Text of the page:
Since the discovery of penicillin, antibiotics have become the cornerstone of modern medicine. However, the continued efficacy of these essential drugs is uncertain due to the global dissemination of antibiotic-resistance determinants. Moreover, the decreasing development of new antibiotics in the private sector that has resulted from a lack of economic incentives is exacerbating this already dire problem. Indeed, without immediate action to discover and develop new antibiotics, it is projected that deaths attributable to resistant infections will reach 10 million per year by 2050.
Further, due to the rapid emergence of antibiotic-resistant bacteria, there is a growing need to discover new antibiotics. To address this challenge, scientists from MIT and Harvard trained a deep neural network capable of predicting molecules with antibacterial activity. They performed predictions on multiple chemical libraries and discovered a molecule from the Drug Repurposing Hub—halicin—that is structurally divergent from conventional antibiotics and displays bactericidal activity against a wide phylogenetic spectrum of pathogens including Mycobacterium tuberculosis and carbapenem-resistant Enterobacteriaceae.
Halicin also effectively treated Clostridioides difficile and pan-resistant Acinetobacter baumannii infections in murine models. Additionally, from a discrete set of 23 empirically tested predictions from >107 million molecules curated from the ZINC15 database, this new model identified eight antibacterial compounds that are structurally distant from known antibiotics. This work highlights the utility of deep learning approaches to expand scientists’ antibiotic arsenal through the discovery of structurally distinct antibacterial molecules.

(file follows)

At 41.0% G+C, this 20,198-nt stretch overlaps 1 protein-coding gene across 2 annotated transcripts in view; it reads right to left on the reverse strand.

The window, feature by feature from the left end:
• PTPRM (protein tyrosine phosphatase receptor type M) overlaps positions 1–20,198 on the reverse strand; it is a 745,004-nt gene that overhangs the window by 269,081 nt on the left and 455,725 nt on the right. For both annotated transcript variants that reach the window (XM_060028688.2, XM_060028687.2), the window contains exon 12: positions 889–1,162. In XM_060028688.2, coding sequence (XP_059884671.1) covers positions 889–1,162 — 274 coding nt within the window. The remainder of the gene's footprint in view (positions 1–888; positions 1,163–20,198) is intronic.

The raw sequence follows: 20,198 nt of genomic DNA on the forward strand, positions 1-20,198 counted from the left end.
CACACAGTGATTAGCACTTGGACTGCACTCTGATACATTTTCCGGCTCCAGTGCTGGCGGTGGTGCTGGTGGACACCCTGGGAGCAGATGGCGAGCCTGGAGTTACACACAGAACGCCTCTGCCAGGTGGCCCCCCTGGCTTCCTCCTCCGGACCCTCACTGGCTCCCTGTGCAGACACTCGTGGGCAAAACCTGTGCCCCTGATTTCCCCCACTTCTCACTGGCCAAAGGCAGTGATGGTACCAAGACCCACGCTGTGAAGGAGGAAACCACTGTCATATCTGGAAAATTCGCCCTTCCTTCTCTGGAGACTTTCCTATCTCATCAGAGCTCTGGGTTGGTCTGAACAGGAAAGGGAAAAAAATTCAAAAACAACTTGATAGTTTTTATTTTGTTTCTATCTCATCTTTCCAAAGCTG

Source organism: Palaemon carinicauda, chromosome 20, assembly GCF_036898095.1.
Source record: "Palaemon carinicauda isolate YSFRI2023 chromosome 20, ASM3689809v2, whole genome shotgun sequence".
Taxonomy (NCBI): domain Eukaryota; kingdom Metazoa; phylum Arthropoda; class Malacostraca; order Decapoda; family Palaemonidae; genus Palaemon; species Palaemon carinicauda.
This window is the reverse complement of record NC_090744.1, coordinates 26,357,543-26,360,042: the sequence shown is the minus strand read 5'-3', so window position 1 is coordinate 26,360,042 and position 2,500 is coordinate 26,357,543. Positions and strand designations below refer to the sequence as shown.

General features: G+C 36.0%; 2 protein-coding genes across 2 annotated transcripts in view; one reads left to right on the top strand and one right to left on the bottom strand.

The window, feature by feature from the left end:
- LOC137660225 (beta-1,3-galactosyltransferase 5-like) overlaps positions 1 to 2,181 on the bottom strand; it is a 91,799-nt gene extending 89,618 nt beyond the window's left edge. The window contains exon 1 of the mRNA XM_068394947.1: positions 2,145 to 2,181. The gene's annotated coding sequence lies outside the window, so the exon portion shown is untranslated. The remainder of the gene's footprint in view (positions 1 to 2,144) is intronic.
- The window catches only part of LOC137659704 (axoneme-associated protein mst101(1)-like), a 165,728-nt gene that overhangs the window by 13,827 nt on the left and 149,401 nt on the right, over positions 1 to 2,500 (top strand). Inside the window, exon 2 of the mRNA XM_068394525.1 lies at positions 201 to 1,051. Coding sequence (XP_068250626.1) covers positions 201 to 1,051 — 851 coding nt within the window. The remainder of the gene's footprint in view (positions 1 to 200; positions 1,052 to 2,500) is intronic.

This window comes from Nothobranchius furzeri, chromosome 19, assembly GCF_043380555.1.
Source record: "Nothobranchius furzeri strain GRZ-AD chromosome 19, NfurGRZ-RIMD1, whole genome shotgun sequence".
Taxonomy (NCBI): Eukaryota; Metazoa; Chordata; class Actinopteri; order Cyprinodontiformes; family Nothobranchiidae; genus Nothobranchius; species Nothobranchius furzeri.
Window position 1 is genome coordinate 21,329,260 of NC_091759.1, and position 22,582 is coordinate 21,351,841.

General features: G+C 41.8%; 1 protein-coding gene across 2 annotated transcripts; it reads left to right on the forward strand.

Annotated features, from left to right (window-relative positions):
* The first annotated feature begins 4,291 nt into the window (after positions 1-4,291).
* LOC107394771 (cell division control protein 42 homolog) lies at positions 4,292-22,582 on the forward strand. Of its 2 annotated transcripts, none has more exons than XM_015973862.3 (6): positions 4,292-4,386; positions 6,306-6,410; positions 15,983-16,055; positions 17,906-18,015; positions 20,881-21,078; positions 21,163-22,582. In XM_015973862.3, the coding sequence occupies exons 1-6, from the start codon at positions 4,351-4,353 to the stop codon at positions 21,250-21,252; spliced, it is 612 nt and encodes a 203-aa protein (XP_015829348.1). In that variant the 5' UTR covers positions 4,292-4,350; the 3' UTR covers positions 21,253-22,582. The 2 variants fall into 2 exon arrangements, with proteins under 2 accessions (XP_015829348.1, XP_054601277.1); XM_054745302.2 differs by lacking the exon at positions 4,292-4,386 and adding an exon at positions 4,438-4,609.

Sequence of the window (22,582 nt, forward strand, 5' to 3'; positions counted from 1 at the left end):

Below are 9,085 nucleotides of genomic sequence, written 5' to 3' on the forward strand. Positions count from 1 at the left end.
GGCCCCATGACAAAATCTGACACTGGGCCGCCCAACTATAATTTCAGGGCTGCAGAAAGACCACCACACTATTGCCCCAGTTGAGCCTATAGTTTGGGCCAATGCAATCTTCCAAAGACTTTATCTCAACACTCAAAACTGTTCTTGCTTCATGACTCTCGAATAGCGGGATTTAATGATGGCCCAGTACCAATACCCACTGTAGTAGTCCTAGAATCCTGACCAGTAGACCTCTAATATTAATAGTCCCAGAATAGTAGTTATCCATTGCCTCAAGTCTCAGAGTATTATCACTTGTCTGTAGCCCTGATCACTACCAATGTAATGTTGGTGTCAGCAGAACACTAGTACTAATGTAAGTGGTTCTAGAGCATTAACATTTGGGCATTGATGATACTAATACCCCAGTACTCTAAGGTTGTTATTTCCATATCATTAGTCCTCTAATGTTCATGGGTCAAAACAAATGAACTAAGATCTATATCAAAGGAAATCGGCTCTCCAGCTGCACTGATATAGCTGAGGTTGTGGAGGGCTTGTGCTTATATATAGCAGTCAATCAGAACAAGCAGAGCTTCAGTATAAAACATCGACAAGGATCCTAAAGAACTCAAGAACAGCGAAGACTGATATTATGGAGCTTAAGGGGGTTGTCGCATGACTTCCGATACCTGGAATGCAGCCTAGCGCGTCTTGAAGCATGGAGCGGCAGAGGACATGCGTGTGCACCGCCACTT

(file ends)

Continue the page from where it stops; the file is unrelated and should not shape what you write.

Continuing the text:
As noted by the Hindu Business Line, speaking about the discovery, James Collins, the Termeer Professor of Medical Engineering and Science at MIT stated in a press release: “We wanted to develop a platform that would allow us to harness the power of artificial intelligence to usher in a new age of antibiotic drug discovery.” He added that the researchers at MIT revealed this “amazing” molecule which is arguably one of the most potent antibiotics that has ever been discovered.
According to Collins, the research in the field of antibiotics has hit its breakeven point as very few new antibiotics have been developed. Most of those are slightly different variants of existing drugs. He further claimed that the development is prohibitively costly, requires significant time, and limited to a narrow spectrum of chemical diversity.
As per the official release, in laboratory tests against five species of bacteria, the researchers found that eight of the molecules showed antibacterial activity, and two were particularly powerful. The researchers now plan to test these molecules further. They will also screen more such antibacterial activities in the molecules to discover new compounds that are not the variant of the existing ones.
The researchers intend to use their model to design new antibiotics and to optimize existing molecules.
Roy Kishony, a professor of biology and computer science at Technion (the Israel Institute of Technology) commented: “This groundbreaking work signifies a paradigm shift in antibiotic discovery and indeed in drug discovery more generally.”